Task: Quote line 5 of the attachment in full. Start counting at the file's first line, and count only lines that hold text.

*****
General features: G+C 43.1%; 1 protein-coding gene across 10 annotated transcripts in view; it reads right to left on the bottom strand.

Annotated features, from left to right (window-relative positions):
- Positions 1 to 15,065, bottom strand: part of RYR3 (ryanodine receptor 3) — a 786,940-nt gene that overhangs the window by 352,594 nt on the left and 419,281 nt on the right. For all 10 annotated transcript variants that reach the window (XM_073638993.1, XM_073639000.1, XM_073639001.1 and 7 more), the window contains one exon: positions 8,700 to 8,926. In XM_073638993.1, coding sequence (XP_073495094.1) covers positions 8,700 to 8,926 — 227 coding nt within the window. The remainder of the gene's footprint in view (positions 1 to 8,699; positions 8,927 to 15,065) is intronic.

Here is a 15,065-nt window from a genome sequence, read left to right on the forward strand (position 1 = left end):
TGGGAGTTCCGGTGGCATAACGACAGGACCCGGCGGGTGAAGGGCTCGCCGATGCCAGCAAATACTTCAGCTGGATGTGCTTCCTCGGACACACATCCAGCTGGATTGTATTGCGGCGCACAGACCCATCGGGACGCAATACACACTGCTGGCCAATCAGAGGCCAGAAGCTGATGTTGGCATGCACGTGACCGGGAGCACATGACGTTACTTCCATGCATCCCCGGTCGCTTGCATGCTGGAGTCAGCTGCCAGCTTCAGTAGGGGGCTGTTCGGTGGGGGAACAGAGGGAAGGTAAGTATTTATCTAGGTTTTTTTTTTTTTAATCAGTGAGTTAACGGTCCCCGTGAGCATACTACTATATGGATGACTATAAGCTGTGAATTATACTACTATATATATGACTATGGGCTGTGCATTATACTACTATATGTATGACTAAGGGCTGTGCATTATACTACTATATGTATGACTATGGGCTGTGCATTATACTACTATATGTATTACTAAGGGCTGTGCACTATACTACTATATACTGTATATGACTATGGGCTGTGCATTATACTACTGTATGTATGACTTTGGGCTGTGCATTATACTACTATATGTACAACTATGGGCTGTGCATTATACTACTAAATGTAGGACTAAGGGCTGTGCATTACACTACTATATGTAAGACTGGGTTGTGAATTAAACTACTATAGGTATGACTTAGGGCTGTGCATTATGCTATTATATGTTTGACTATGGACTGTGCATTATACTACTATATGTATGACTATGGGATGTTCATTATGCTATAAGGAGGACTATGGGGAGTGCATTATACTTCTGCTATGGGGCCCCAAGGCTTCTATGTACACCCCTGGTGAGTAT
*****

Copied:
TGGGAGTTCCGGTGGCATAACGACAGGACCCGGCGGGTGAAGGGCTCGCCGATGCCAGCAAATACTTCAGCTGGATGTGCTTCCTCGGACACACATCCAGCTGGATTGTATTGCGGCGCACAGACCCATCGGGACGCAATACACACTGCTGGCCAATCAGAGGCCAGAAGCTGATGTTGGCATGCACGTGACCGGGAGCACATGACGTTACTTCCATGCATCCCCGGTCGCTTGCATGCTGGAGTCAGCTGCCAGCTTCAGTAGGGGGCTGTTCGGTGGGGGAACAGAGGGAAGGTAAGTATTTATCTAGGTTTTTTTTTTTTTAATCAGTGAGTTAACGGTCCCCGTGAGCATACTACTATATGGATGACTATAAGCTGTGAATTATACTACTATATATATGACTATGGGCTGTGCATTATACTACTATATGTATGACTAAGGGCTGTGCATTATACTACTATATGTATGACTATGGGCTGTGCATTATACTACTATATGTATTACTAAGGGCTGTGCACTATACTACTATATACTGTATATGACTATGGGCTGTGCATTATACTACTGTATGTATGACTTTGGGCTGTGCATTATACTACTATATGTACAACTATGGGCTGTGCATTATACTACTAAATGTAGGACTAAGGGCTGTGCATTACACTACTATATGTAAGACTGGGTTGTGAATTAAACTACTATAGGTATGACTTAGGGCTGTGCATTATGCTATTATATGTTTGACTATGGACTGTGCATTATACTACTATATGTATGACTATGGGATGTTCATTATGCTATAAGGAGGACTATGGGGAGTGCATTATACTTCTGCTATGGGGCCCCAAGGCTTCTATGTACACCCCTGGTGAGTAT